Errors can be embarrassing, but there are worse things than that, namely not to learn from mistakes. Unfortunately, not all errors in email marketing are obvious or easy to fix, so it is better to deal with how to avoid them in the first place.

All professionals working in email marketing want to do their job as efficiently and successfully as possible. Unfortunately, they often don’t give the set-up and maintenance of their existing email distribution list the necessary attention. Keep in mind that the most valuable asset in email marketing is not the soft or hardware used, nor your advertising medium or the advertised product, but your database (inventory) of email addresses and related information. The email distribution list is your key asset and often decides the success or failure of your email campaigns.

You should therefore avoid the biggest mistakes, which are explained in more detail in the following points:

No storage of the origin address

The advantages of purchasing data is obvious, you can win within a short time large amounts of data which can be used in general without restriction for your own marketing activities. Still, be careful and consider a few points to do it right.

One of the most commonly observed errors in connection with the establishment and maintenance of an email distribution list is the lack of information about the origin of the address. This information is not only important in case you may need proof, but you should not forgo getting essential insights into the quality of the corresponding generation channel. Data from dubious sources can harm your reputation and jeopardize your entire email marketing program. Therefore, invest enough time in the selection of the appropriate provider - it's worth it.

No maintenance of the existing data

Data becomes rapidly obsolete. Many operators of email marketing programs place too little emphasis on talking care of their data. Therefore, provide a permanent adjustment of your data and remove addresses that are undeliverable (bounce) consistently from your database. Make use of the experience of the operator of your email delivery solution (ASP). There are guidelines on when a hard or soft bounce should be inactivated and you should be aware of them, but eliminate in any way incorrect addresses immediately.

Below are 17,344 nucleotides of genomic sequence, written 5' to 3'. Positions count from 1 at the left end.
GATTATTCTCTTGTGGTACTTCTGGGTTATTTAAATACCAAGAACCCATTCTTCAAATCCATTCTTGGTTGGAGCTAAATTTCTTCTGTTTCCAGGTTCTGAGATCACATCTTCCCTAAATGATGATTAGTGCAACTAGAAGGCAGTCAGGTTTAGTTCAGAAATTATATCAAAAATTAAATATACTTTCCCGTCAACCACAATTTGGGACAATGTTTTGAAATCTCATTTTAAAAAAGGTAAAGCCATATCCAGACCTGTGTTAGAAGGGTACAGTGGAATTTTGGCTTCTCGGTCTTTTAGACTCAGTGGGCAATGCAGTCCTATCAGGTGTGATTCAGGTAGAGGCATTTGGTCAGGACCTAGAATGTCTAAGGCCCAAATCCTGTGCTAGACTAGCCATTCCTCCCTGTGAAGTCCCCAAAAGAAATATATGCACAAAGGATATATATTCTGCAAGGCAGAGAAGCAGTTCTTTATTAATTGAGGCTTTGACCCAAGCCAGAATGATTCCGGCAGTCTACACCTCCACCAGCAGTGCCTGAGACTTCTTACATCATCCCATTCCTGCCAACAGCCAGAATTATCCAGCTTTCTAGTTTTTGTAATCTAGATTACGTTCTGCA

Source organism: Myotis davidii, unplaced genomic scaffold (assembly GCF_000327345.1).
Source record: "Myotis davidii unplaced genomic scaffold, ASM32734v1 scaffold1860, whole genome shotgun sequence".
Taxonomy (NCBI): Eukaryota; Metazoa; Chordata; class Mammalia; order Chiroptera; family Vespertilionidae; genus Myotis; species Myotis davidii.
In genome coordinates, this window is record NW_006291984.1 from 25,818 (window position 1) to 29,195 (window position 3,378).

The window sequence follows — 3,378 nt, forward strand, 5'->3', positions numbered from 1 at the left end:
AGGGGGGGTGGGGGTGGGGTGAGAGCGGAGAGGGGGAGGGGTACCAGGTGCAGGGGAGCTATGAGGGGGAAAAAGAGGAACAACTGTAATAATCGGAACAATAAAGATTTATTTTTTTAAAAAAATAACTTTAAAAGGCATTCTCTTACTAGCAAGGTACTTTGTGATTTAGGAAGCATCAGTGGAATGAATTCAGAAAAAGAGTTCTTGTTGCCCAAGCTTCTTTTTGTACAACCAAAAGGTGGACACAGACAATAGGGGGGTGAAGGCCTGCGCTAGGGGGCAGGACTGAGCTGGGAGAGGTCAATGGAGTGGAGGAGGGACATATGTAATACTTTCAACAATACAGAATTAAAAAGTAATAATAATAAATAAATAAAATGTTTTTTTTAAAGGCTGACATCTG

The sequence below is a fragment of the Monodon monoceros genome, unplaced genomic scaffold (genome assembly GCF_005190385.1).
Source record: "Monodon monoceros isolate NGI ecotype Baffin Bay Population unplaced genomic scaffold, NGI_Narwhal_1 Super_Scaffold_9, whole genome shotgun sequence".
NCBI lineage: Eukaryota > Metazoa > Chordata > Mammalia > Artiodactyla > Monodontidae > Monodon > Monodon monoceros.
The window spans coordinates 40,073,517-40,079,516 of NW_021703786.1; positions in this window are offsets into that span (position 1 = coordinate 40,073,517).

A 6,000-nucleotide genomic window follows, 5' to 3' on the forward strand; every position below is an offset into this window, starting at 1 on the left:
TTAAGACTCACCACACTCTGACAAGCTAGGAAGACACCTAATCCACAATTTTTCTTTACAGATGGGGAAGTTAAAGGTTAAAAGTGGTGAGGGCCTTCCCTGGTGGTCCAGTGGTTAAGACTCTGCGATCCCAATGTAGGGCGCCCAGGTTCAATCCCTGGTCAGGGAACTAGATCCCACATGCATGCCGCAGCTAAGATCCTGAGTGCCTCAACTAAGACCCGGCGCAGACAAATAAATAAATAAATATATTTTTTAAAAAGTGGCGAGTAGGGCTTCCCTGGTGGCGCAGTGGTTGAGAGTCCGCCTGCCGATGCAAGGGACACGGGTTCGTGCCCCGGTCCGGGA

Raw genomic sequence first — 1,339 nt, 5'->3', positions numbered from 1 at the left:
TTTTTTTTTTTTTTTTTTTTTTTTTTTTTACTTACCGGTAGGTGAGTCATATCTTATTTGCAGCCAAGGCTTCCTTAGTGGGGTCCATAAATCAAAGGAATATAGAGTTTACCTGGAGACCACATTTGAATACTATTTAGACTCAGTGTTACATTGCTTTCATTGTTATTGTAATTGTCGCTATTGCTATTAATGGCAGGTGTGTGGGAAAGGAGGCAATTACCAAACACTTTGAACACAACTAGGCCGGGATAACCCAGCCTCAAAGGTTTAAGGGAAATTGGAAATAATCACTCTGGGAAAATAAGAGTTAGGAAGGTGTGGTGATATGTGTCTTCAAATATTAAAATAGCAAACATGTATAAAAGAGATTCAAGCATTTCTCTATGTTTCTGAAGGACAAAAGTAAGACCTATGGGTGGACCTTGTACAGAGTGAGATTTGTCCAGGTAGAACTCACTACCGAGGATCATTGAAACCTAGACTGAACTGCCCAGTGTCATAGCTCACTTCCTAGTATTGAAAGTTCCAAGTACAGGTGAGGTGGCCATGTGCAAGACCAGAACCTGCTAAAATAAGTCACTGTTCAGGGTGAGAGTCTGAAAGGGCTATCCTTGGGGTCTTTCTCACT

No data erasure despite opt-out

When someone unsubscribes from your newsletter, delete these users immediately without any ifs and or buts from your mailing list. Don’t use special black lists or any temporary files, but make sure to delete the data of the recipient from your master file to ensure that the address is no longer used. In all other cases there is always the danger of an accidental, repeated use. A consistent approach protects your reputation, so do not take any risks.

No use of a centralized master file

A central master file should be the core of your email database. It’s the specific file that gets all your attention and should be well maintained by you as it is the basis of all your sending activity. Distributed data always carries the risk of an erroneous use and makes all procedures more difficult when it comes to taking care of your data. Unwanted data redundancies are also a frequently observed problem.

When creating a master file, you should store at least the following information:

  • Email address
  • Name attributes
  • Date and time of registration
  • IP address of the registration
  • Segmentation data (categories which give information about the form of advertising)
  • Generation channel
  • Opt-in status
  • Type of authorized communication (promotional email, transactional mail, coupons, etc.)

Do not forget the best in conclusion

At no time is the attention of the mailing recipients as high as immediately after their registration. Studies show that opening rates are four times higher and click-through rates even five times as high as when sending normal promotional emails. Companies should therefore use the start-up phase to their advantage and benefit from an average eight times higher potential turnover!

By Daniela La Marca